A show I remember watching as a kid on Sunday afternoons was Mr. Ed. I didn't really like the show that much - it was pleasant enough but not particularly funny - but there wasn't anything else on! Here's one of the weirdest sitcom episodes ever, where film legend Mae West falls in love with the talking horse. There are some pretty racy double entendres that slipped by the censor.
Sunday, May 22, 2011 - 8:16am
MORE AUDIO GOODIES
"The guy on the go, the guy in the know goes HIS" - HIS jeans that is, fancier than those working class Levis.
The Beach Boys for Coke.
Friday, May 20, 2011 - 8:16am
Friday, May 20, 2011 - 6:52am
THIS IS INTERESTING
Here's a limerick by Nipsey Russell you can use for a toast:
Wednesday, May 18, 2011 - 9:59am
He seemed to make his own rules, he was after all the biggest box office sensation in the world. He wasn't a jerk about throwing his weight around like so many others, he did it in a way that made you feel like part of the fun. This was a happy guy, no doubt about it. He generated excitement that was fueled by everyone in his vicinity falling all over themselves to please him.
I got to meet him for the first time when we finished the two posters for Total Recall, Arnold wandered over to our artist's bullpen (actually it was more of a hornet's nest) to see the printed work. He was short, most film actors are, but bigger than life in terms of his personality, very jovial. When one of us asked if he would sign a poster - you never do that! - he quickly and graciously agreed but questioned where he could sign on such a dark poster with the black Sharpie he kept on hand. I suggested a metallic gel pen, they were brand new then, and he was amazed at how cool the metallic opaque silver gel looked over that dark blue background. He asked where he could get some more like it and I handed him a half dozen pens from the supply closet. He was genuinely grateful ("Can I pay you for these?" Ha ha ha ha ha - you did!) and took a handful of posters back to his office to sign them later for the rest of us that piled on and asked for autographs. Sure enough, a day later, the posters were returned all personalized, and Arnold starting signing his autographs in metalic ink from that point on.
Arnold rode the Hollywood's Hottest wave until 1993 when The Last Action Hero unexpectedly bombed - and boy did it stink up the place. The studio toadies were stunned, flabbergasted, that this formulaic (but lousy) movie could tank with Hollywood's biggest star at the helm. Last Action Hero was one of the marketing campaigns we didn't come up with so the studio came rushing back to us to create the posters and trailers for Schwarzenegger's next shoot-em-up epic, True Lies.
That film did pretty well at the box office, it helped that it was a much better film than Action Hero, but from that point forward Arnold's motion picture career went into a nose dive. I left the business in 1994 but, if you'll recall, it was only after Schwarzenegger confirmed that Terminator 3 was a box office stiff in 2003 that he decided to run for Governor of California. He was obviously still hoping to revive his moribund career and retake his position as Hollywood's number one action star.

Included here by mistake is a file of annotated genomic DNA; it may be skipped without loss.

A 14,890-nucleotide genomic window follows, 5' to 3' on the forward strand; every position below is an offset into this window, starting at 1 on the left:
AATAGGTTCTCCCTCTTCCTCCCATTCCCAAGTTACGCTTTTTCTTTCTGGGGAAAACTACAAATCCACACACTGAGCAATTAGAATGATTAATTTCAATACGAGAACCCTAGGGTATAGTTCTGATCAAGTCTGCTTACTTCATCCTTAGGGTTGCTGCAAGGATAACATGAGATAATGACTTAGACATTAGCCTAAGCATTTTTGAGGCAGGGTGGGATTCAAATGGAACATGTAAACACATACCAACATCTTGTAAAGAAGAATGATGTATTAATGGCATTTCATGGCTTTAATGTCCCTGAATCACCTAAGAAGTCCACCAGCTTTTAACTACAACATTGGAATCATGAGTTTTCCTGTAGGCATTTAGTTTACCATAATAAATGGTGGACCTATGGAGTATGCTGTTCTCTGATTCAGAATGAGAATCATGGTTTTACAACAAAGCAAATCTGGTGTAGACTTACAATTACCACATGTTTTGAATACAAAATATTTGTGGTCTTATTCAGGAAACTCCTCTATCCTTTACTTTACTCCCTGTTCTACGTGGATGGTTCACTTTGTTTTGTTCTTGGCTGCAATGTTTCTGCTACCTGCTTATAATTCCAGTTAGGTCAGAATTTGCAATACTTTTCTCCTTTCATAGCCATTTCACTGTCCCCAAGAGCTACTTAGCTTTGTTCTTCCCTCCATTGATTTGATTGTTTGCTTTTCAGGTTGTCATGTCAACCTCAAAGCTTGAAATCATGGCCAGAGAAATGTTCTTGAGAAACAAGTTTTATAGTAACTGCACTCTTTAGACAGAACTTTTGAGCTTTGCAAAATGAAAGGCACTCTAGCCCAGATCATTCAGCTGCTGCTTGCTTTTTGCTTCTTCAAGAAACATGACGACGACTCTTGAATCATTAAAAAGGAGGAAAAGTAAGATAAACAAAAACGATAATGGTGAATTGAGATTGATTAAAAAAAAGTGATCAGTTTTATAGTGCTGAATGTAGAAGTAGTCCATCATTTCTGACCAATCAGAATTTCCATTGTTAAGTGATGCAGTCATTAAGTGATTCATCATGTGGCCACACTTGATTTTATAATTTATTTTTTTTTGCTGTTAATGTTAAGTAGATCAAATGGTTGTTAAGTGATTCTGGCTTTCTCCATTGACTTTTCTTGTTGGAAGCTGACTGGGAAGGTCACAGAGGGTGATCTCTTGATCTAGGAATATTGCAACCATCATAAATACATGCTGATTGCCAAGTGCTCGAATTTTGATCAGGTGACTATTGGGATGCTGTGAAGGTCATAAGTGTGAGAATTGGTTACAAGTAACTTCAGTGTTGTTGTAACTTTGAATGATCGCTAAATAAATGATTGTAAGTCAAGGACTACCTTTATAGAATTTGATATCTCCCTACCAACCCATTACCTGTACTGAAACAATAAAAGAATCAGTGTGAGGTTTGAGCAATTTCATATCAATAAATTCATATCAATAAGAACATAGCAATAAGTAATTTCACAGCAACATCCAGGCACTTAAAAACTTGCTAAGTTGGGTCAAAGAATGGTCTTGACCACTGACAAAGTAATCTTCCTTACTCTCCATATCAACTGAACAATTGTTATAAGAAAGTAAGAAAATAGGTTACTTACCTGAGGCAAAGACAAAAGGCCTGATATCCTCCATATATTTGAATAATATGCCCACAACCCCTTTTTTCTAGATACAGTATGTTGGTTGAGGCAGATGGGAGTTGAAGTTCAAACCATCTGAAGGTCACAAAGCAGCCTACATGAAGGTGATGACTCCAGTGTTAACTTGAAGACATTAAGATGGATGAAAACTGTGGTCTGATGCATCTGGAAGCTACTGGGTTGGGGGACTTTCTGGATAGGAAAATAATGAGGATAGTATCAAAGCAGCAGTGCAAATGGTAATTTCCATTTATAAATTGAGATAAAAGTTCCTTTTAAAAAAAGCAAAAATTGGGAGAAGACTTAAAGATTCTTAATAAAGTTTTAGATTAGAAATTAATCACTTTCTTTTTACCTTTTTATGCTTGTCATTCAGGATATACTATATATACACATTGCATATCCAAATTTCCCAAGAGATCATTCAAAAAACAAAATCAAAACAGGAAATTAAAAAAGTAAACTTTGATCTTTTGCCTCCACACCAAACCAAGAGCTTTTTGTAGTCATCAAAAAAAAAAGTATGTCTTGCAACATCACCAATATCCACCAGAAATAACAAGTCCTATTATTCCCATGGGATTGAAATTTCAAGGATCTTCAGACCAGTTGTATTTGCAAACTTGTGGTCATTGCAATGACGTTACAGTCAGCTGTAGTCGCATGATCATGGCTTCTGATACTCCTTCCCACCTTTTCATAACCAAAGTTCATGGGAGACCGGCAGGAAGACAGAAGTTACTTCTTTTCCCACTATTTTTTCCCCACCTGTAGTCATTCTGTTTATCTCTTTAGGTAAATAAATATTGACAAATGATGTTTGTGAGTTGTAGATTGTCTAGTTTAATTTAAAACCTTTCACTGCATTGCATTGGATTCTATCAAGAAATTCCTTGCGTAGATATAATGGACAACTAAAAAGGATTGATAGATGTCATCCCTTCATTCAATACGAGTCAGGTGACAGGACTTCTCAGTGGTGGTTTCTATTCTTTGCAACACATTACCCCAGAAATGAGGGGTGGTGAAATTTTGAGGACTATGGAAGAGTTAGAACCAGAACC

So what happened to cause a family man like Arnold to stray in his marriage ten years ago? I'm no shrink, but if I were to guess it could have to do with his fall from grace in Hollywood after being so big for so long. That had to have been addictive. Now that he was a smaller man in town did he need to be a bigger man at home? Wouldn't be the first time; his affair is / was the stuff of Hollywood romance movies, steeped in the town's own salacious history.
Our virtual paths crossed when I was promoting the TVparty book in 2003 and found myself unexpectedly booked on a number of far right wing radio shows. They saw the work with Ahhhnold on my press release and wanted to talk about what I thought concerning his run for Governor. I found the idea almost too ludicrous to respond to. Republicans traditionally hated Hollywood actors (Reagan excepted) and it just looked to me that Arnold was desperate to be back at the top and saw a roundabout route to get there. Not that I'm judging, that's the game baby.
Wednesday, May 18, 2011 - 9:50am
IN LIVING COLOR
This is a 1958 live broadcast of President Eisenhower arriving to the White House where Washington D.C.'s NBC affiliate WRC-TV linked with the network in Burbank CA and demonstrated the latest state of the art color videotape technology - look how fabulous the it looks.
If you don't remember or never experienced color TV broadcasts of the mid-1960s here's the first color episode of Password. 1960's TV tended to be on the bluish side, I'm guessing to make it easier to adapt to black and white for those who didn't have color sets yet. I remember my father endlessly adjusting the knobs on our first color television sets for that perfect flesh tone. It was a losing battle for the most part with all of that blue tint to correct for.
Sunday, May 15, 2011 - 9:59am
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